A common response to the suggestion that Pokémon games do not need stellar graphics or animation to be great games is that Game Freak has abundant resources considering Pokémon’s unmatched success. A part of the group that takes issue with the visuals and animation of Sword and Shield thinks that Game Freak is making enough from its games that it can afford to make them look much better than it has so far. While this idea has some merit, executing it could betray the core ideals of the franchise and ignores the fact that no new Pokémon game will make everyone happy. 

Each new Pokémon game is so well received because it is a solid execution of a specific vision that a small group of people share. Game Freak has around 150 employees, making the team behind each game rather small for such an established franchise. Pouring more money into a game does not automatically make it look better, and Game Freak would have to bring on more staff members to improve the game’s graphics or, for the people upset about the lack of a complete National Pokedex, code every single monster into the game. Expanding Game Freak’s team like this could cloud the vision of the games, though, and easily work against the company. Creating top-tier graphics and animations for a game that includes hundreds of characters will always be a herculean task to which no easy solution exists.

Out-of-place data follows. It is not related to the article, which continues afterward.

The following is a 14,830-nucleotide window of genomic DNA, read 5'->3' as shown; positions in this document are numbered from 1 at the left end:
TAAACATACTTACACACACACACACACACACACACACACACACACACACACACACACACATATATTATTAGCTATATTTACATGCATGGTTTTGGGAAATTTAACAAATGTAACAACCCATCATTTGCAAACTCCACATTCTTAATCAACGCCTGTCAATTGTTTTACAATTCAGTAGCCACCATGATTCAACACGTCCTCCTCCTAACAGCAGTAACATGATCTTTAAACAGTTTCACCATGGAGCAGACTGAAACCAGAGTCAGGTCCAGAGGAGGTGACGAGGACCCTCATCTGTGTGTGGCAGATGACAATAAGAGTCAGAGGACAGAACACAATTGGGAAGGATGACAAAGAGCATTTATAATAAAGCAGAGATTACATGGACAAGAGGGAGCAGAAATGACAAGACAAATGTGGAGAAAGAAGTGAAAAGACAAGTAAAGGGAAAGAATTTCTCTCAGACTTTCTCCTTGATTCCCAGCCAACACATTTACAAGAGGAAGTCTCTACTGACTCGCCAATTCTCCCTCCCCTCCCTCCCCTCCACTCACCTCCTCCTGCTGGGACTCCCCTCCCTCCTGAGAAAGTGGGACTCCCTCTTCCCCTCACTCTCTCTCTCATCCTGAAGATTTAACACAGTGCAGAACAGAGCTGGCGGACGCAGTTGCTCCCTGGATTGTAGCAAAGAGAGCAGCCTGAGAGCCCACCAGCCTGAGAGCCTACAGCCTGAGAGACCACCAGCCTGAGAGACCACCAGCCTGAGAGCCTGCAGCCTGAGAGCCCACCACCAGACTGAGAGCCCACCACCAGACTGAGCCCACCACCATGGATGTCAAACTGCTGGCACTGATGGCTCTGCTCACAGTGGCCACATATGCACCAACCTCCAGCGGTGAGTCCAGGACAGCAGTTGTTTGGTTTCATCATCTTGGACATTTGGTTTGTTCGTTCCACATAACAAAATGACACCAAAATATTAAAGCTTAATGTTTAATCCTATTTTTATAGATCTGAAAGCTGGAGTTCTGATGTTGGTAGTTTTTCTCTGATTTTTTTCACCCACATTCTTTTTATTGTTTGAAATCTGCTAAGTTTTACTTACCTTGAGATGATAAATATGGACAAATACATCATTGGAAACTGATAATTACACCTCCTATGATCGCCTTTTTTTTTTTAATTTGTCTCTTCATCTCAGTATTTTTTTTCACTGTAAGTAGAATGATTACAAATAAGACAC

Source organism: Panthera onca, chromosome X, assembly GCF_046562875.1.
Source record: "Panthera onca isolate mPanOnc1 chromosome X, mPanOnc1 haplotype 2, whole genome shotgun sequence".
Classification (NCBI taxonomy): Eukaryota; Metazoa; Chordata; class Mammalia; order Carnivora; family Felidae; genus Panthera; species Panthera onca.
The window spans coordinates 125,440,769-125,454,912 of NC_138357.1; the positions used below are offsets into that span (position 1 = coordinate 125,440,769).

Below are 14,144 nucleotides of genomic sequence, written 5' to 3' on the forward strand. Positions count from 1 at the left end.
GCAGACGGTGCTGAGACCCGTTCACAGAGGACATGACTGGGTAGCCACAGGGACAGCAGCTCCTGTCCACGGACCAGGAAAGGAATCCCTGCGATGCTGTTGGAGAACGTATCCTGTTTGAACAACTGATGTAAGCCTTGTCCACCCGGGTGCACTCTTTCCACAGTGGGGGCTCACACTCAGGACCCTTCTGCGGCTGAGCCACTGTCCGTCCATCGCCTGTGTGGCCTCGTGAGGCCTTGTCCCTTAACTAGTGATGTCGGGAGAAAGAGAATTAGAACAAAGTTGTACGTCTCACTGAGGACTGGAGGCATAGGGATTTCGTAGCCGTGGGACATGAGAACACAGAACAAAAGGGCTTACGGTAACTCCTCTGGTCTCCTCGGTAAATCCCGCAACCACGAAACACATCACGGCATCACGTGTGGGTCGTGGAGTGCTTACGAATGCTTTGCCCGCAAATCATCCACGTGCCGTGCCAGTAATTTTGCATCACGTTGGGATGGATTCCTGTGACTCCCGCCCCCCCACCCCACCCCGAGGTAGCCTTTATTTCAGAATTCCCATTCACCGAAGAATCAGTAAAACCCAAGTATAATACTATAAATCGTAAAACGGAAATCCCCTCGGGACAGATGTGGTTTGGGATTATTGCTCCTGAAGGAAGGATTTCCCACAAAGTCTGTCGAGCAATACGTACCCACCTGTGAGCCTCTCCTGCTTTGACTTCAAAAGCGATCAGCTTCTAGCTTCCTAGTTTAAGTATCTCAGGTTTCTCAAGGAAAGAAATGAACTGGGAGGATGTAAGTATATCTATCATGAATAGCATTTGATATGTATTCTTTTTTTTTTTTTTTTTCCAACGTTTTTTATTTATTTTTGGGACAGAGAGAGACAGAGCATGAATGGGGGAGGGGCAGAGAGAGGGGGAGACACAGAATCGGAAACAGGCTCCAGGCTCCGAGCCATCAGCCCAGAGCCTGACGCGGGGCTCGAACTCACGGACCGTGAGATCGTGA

This issue of middling graphics and animations is not actually all that significant in the first place. Most Pokémon fans are excited for Sword and Shield and only a small section of them draw significant issue with their visuals. The Pokémon fanbase is so big that pleasing everyone is impossible. Game Freak is right to focus on honing the core themes and mechanics that made Pokémon a success, rather than pour a terrific amount of time and effort into visuals of the games. The last time a Pokémon game really marketed itself on exceptional graphics and animations was 2006’s Pokémon Battle Revolution—which sold less than two million copies, a rather meager number for a spin-off Pokémon title. 


Personality Over Polish

For people to be upset, within reason, that something they love is not living up to their expectations is fine. However, the expectation that Sword and Shield should have hardware-pushing graphics is an unreasonable one that fails to consider that the Pokémon games have always had subpar graphics. Pokémon is a hit franchise consisting of several great games in spite of the graphics in those titles. In fact, the more limited graphics and animations suggest that Sword and Shield are on track to be similar to the previous Pokémon games. Some may perceive the graphics as weak, but the world, characters, and the events of the games will more than make up for this overstated shortcoming.